As the star and director of Alice in Wonderland, Helena Bonham Carter and Tim Burton must be one of cinema's odd couples. Indeed, despite growing up in the shadow of Hollywood in nearby Burbank, the eccentric auteur behind such offbeat classics as Peewee's Big Adventure and Beetlejuice feels much more at home in the leafy streets of Hampstead, London, than he does in the scorching boulevards of his native California.
"I had to escape from Los Angeles," says Burton when I meet him and Bonham Carter at London's ultra-plush Dorchester hotel. "It's weird but I always felt like a foreigner in my own country." "The whole point of Tim is that he was born in the wrong place," adds Bonham Carter. "He's always said that he was meant to be here. Edward Scissorhands is totally about that, being an outsider in LA. It never suited him. He prefers the weather here and actually likes the rain. London suits him, with the Gothic Victorian architecture and all the hills. He doesn't like the sun, as you can tell from his pallor. And he loves working with British crews and he's always done that since Batman in 1989. They should knight him. Sir Tim Burton! Don't you think he'd look handsome with all his knight gear on?"
The pair met in 2001 on the set of Burton's re-imagining of Planet of the Apes. Since then Bonham Carter has appeared in all six of Burton's subsequent films. In the 2005 adaptation of Roald Dahl's children's favourite Charlie and the Chocolate Factory she played the mother of Golden Ticket winner Charlie Bucket, while in 2007's Sweeney Todd she was the Demon Butcher's partner-in-crime.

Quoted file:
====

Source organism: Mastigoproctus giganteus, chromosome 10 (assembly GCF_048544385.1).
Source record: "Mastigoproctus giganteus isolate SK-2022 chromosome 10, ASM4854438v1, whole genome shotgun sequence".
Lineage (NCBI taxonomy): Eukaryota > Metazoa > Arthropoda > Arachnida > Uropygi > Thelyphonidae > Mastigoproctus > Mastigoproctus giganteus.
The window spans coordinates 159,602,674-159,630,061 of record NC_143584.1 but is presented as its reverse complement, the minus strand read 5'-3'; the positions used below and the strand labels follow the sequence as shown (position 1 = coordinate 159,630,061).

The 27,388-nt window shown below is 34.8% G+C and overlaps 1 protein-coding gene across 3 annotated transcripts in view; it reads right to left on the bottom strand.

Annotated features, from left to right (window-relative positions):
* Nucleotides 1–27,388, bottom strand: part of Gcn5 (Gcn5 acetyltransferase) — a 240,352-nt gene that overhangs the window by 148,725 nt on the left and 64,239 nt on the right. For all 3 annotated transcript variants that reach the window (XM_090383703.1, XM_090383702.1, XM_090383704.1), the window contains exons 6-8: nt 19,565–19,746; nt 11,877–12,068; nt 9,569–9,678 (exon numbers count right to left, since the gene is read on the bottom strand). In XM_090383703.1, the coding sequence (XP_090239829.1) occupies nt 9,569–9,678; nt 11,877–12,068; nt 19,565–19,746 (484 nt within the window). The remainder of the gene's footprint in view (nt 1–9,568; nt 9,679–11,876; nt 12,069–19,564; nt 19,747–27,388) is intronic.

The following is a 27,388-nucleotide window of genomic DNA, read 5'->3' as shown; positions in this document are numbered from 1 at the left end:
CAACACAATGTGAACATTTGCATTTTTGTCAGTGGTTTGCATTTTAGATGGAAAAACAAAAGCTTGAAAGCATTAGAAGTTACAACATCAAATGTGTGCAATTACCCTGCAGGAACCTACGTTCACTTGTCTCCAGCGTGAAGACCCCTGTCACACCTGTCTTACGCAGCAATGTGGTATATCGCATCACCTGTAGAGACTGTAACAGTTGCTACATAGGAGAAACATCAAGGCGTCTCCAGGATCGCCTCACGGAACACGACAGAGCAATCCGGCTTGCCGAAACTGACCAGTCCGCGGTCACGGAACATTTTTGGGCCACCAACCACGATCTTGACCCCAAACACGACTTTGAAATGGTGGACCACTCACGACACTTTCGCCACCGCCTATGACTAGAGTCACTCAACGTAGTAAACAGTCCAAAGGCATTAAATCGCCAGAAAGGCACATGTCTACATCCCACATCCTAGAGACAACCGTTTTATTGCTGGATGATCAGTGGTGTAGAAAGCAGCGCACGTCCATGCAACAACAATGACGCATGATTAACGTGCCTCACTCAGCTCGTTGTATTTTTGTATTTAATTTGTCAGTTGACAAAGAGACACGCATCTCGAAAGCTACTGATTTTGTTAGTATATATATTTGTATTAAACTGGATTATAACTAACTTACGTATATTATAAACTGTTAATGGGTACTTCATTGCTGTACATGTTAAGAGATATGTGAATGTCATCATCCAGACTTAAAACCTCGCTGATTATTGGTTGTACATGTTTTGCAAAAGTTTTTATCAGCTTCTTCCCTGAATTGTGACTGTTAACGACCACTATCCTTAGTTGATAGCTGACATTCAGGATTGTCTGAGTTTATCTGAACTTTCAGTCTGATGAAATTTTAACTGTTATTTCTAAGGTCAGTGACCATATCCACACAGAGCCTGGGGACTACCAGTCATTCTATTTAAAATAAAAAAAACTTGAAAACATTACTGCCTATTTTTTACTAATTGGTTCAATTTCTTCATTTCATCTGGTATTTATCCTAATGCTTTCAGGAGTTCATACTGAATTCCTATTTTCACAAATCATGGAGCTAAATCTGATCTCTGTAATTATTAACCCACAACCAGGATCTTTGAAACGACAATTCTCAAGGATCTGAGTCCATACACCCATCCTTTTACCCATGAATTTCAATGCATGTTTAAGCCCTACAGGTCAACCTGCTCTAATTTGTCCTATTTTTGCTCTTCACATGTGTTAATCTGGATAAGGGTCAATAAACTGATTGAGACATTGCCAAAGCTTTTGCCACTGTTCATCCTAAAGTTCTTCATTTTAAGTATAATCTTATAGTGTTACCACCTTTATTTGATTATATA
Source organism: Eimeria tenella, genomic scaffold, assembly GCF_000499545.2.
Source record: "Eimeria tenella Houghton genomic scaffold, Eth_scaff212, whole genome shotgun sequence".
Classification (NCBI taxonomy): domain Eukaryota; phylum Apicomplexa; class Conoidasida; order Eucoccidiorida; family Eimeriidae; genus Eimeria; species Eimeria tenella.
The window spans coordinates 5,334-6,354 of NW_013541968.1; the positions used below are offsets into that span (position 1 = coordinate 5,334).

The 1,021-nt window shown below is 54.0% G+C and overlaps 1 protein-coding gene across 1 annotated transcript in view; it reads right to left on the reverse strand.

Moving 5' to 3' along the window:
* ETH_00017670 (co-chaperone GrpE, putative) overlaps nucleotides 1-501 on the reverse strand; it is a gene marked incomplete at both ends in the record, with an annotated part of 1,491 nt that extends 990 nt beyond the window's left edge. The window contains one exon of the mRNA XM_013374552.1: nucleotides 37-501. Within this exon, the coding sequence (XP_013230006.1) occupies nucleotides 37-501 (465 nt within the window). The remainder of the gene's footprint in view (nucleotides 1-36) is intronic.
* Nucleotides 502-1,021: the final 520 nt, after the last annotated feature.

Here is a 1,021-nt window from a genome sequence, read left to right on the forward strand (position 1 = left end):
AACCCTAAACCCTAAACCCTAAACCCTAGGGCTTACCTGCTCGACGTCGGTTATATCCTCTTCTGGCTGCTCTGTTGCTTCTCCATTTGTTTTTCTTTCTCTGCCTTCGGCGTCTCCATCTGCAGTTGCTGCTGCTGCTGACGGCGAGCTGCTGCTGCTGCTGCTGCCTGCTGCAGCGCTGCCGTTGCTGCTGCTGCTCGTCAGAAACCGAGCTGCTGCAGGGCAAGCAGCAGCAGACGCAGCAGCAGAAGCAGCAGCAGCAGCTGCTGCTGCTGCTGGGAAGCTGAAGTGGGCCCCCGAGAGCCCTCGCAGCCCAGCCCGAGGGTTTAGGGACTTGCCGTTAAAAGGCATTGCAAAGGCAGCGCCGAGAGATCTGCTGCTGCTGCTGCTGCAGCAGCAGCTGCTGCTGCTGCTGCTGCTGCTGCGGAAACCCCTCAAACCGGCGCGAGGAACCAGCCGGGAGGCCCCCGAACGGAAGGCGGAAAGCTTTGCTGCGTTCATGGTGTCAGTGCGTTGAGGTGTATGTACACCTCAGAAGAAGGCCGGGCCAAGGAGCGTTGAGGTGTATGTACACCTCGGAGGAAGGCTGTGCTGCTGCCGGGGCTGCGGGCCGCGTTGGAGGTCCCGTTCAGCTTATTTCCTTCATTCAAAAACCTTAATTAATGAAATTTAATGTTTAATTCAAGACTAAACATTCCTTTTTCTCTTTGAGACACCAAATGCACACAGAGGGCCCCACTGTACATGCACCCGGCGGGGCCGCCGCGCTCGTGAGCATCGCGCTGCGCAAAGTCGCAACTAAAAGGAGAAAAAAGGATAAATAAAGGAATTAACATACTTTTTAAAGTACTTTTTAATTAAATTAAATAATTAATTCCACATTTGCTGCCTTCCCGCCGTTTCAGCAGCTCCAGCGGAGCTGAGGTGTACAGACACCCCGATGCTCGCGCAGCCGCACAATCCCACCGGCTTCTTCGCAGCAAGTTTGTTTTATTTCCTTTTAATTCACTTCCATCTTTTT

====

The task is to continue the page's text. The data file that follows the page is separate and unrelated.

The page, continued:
However, Alice in Wonderland could be her most outlandish part to date as she takes on the literally larger-than-life role of the Red Queen.
"Tim first showed me a sketch of what I'd look like and it was this angry woman with a big head, although she definitely had my eyebrows," she laughs. "It was funny. There were also a lot of physical mock-ups of me looking about 70-years-old because there was a lot of playing around with my look. "I do like the end product but it was a bit of a shock when Tim asked me if I wanted to play the Red Queen. My agent said 'the White Queen is described as small, delicate and pretty' so why has he asked you to play this big-headed person? But I like changing what I look like and with CGI and special effects they can do anything to you."
Bonham Carter believes that scriptwriter Linda Woolverton (The Lion King) has added a great logic to her character. "She's jealous of everybody else's head and that's why she keeps chopping them all off," the star explains. "She's got a huge head because there's a tumour growing inside. She's obviously got emotional problems. I said that she stopped growing at a certain point and it struck me that she was like a 2-year-old as she is always having tantrums. She is a tyrant and Tim compared her to Bette Davis playing Elizabeth I. I also thought some blue eye shadow would make her look rather trashy."
Rather than simply adapting Alice in Wonderland, Woolverton has taken elements from Lewis Carroll's classic 1865 novel and its 1872 sequel Through the Looking Glass to create a brand new story. Set around a decade after her original adventures, 19-year-old Alice (Canberra-born Mia Wasikowska) returns to the fantastical underworld, where she once again encounters such endearingly surreal characters as the Mad Hatter (Johnny Depp with an off-kilter Scottish accent), the Cheshire Cat and Tweedle Dum and Tweedle Dee (voiced respectively by Michael Sheen and Matt Lucas).